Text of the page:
(4th in a series of posts on 306 S. New St.)
Dana Grubb is a lifelong resident of the City of Bethlehem who worked 27 years for the City of Bethlehem in the department of community and economic development, as sealer of weights and measures, housing rehabilitation finance specialist, grants administrator, acting director of community and economic development, and deputy director of community development.
Gadfly: I attended the November 2019 HCC meeting. Neither the owner of the building or restaurant owner attended. It was the contractor who was sent, who knew nothing about anything, other than that the work had started. Nobody representing the City attended either to speak to the City’s error in issuing a building permit. At least two HCC members commented to me prior to the meeting that they were not pleased at all with work advancing prior to HCC review.
Needless to say, members of the HCC were not happy about this at all, given the Certificate of Appropriateness conditions issued for the structure to be built, which included the terrace setback to minimize the impact of the approved 6 story height. In fact one member called for a “stop work” order to be issued by the City immediately, although that was not part of the motion to deny.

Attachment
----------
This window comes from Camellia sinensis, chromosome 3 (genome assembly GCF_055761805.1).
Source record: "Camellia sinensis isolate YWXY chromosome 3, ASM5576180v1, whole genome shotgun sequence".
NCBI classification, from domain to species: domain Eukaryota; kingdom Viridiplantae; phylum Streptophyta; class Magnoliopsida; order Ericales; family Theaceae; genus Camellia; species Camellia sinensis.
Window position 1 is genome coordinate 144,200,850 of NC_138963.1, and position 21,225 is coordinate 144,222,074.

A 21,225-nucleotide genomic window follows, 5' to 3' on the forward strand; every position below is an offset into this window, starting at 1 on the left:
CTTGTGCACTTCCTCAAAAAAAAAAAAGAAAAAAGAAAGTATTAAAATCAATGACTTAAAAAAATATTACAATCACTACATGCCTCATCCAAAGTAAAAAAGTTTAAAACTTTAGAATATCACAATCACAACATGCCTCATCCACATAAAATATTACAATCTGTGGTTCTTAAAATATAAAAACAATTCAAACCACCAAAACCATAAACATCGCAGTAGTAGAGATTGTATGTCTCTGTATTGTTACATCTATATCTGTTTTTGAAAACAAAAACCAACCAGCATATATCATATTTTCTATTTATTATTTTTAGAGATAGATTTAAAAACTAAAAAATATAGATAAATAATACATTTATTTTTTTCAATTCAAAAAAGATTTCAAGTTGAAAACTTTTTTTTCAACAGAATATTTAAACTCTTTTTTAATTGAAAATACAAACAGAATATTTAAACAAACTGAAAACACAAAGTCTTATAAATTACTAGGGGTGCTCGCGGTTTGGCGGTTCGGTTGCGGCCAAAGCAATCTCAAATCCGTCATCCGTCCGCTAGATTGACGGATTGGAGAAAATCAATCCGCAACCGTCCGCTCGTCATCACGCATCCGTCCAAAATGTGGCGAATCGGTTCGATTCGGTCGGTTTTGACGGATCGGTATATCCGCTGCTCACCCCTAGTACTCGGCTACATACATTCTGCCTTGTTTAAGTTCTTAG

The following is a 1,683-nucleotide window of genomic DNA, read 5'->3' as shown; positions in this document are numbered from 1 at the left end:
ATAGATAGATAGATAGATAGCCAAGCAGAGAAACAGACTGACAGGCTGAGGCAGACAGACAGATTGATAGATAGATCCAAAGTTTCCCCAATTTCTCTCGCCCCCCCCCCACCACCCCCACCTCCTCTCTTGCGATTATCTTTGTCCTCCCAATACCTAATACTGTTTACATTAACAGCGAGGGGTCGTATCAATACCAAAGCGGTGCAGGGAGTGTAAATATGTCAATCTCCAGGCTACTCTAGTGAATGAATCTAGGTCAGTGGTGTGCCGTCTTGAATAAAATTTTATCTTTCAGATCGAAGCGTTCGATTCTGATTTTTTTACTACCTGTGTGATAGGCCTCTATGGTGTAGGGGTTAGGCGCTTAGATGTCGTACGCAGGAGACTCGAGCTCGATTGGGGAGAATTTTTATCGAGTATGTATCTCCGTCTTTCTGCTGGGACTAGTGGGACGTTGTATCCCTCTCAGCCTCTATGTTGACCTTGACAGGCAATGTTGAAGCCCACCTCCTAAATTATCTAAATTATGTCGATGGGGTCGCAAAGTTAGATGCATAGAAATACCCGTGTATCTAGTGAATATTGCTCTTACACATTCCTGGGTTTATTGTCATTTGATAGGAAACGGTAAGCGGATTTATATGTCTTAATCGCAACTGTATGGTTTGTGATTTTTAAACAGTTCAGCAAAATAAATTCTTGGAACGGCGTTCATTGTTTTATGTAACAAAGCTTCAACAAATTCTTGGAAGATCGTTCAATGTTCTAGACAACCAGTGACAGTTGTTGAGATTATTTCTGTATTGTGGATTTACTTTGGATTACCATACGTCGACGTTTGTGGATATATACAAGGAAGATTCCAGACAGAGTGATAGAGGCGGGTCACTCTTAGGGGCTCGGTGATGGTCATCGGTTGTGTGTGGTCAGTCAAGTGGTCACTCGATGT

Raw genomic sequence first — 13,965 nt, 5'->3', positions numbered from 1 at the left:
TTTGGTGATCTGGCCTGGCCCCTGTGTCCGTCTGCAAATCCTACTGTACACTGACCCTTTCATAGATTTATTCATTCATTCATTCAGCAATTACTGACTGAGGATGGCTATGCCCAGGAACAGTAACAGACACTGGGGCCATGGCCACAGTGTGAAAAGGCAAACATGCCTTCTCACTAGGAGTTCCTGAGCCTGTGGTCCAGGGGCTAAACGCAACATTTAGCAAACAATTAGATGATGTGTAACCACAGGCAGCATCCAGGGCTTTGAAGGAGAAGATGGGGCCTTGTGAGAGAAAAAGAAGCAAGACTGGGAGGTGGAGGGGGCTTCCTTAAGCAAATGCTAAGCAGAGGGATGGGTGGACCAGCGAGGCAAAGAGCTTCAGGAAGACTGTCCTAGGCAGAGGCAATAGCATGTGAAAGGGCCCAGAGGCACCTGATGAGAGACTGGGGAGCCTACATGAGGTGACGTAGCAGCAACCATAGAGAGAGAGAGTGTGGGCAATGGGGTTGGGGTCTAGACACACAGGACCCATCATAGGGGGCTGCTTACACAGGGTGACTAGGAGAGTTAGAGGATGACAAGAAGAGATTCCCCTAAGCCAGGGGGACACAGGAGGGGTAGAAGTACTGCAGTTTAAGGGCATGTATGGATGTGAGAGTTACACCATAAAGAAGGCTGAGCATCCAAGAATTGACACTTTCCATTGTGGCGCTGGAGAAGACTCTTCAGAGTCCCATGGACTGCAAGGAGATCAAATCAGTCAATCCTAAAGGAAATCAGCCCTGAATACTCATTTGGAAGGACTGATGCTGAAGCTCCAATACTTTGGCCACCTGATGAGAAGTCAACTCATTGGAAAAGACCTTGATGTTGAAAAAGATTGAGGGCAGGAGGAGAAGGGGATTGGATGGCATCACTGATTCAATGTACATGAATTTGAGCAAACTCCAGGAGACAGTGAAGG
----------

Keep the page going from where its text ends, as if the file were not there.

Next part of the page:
In my opinion, the building owner and possibly the restaurant owner had to know about the earlier conditions placed in the COA. The City certainly had to know as well. Oops, is not an acceptable response.
Council’s action made a travesty of the South Bethlehem Conservation District Ordinance, violated said ordinance, and undermined the citizen-filled Historic Conservation Commission, especially given the terrace setback condition of the original COA that had been worked out between the HCC and developer and that had been approved by City Council.
Even worse is the message that was sent, that of if you ignore City ordinances and processes to gain approval for a project, a majority of City Council has your back. That speaks to an aura of corruption at work when it comes to development projects in Bethlehem.
Historic District Ordinances in Bethlehem need to be applied equally to a homeowner, a small business, and a large developer, but they aren’t. If that isn’t corrupt, nothing is!